Airline Maps: A Century of Art and Design by Mark Ovenden and Maxwell Roberts explores the evolution of maps utilized in the airline industry between 1919 and 2019. Aimed at a popular audience, rather than a scholarly one, the book is divided into seven chapters that, collectively, represent one hundred years of commercial aviation history. The authors trace this history to identify trends in graphic design that characterized different intervals of time, providing insight into how and why airline maps are unique in the landscape of cartographic resources.
The authors explain that commercial aviation maps were used less for navigational purposes than as public relations tools for airlines. The distances depicted on two points of an airline map are arbitrary and vary from map to map rendering them useless as navigational tools. Airline maps, in fact, were a means to engage commercial air travelers and sell the notion that air travel was superior to ocean travel. The artwork not only reiterated this idea but pushed the narrative that planes were a more modern, sophisticated and expedient means of transportation.
Throughout the book, the authors identify thematic elements that pervade airline map artwork. The period from 1919 to 1929, for example, was marked by a combination of “simplified diagrams” and “stunning graphics” that had socio-political undertones: “The British government had a far-flung empire, from the Americas to Africa to the Antipodes and it realized that air travel could fulfill a vital role in binding it all together.” Artwork in airline maps supported this idea, quite literally drawing a line between colonies and the metropole.
Ostensibly, the book is about airline maps but a significant amount of the narrative is focused on commercial aviation history. The authors make some intriguing, if not astounding, observations about themes within the maps that beg for further analysis; it does not, however, give the kind of erudite examination of either the commercial aviation industry or airline maps that would satisfy a scholarly audience. The book, with some exceptions, also neglects to look at the commercial artists who, in the process of their everyday work, created truly astounding maps. A peek at the individuals who created them, their techniques and inspirations would provide much-needed nuance.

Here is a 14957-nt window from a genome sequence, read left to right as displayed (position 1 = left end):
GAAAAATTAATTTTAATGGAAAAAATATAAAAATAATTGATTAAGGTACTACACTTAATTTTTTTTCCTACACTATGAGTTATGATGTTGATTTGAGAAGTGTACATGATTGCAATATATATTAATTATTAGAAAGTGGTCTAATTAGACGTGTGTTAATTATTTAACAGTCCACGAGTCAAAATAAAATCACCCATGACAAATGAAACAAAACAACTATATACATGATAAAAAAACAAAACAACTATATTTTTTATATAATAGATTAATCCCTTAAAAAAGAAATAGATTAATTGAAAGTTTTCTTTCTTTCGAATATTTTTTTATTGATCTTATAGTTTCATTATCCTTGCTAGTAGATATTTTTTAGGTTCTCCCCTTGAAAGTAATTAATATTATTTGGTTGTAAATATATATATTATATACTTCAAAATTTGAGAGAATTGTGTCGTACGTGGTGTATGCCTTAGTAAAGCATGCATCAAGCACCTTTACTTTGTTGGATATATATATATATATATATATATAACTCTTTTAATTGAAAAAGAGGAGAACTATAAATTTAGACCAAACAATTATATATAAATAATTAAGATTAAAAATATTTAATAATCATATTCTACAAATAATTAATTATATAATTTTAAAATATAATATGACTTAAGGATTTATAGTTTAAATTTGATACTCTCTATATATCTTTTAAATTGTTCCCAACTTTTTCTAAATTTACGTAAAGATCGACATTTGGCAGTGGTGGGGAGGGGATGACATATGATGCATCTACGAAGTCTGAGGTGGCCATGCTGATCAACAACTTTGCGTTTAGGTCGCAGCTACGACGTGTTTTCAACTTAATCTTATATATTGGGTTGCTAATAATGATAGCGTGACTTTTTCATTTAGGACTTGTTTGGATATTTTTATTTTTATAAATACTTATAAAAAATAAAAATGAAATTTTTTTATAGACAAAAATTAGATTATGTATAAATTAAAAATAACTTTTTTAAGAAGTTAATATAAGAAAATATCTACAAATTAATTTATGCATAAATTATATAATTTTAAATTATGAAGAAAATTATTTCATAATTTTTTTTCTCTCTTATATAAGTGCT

The book’s appeal lies within its accessibility. Anyone can pick up this book and enjoy it. The authors provide a truncated history of the development of commercial aviation that put these maps into context but wisely choose to emphasize the visual aspects of what is ultimately an esoteric corner of cartography. The omission of geographic utility within these maps render them void as hard scientific tools but they are compelling as artwork. When appreciated for their artistic endeavors, the maps reach across disciplines and can be fully appreciated. The authors have selected some truly exquisite examples of airline maps to populate this book giving the reader a sampling of the creativity and artistry that supported the commercial aviation industry.
History & Genealogy Librarian
Los Angeles Public Library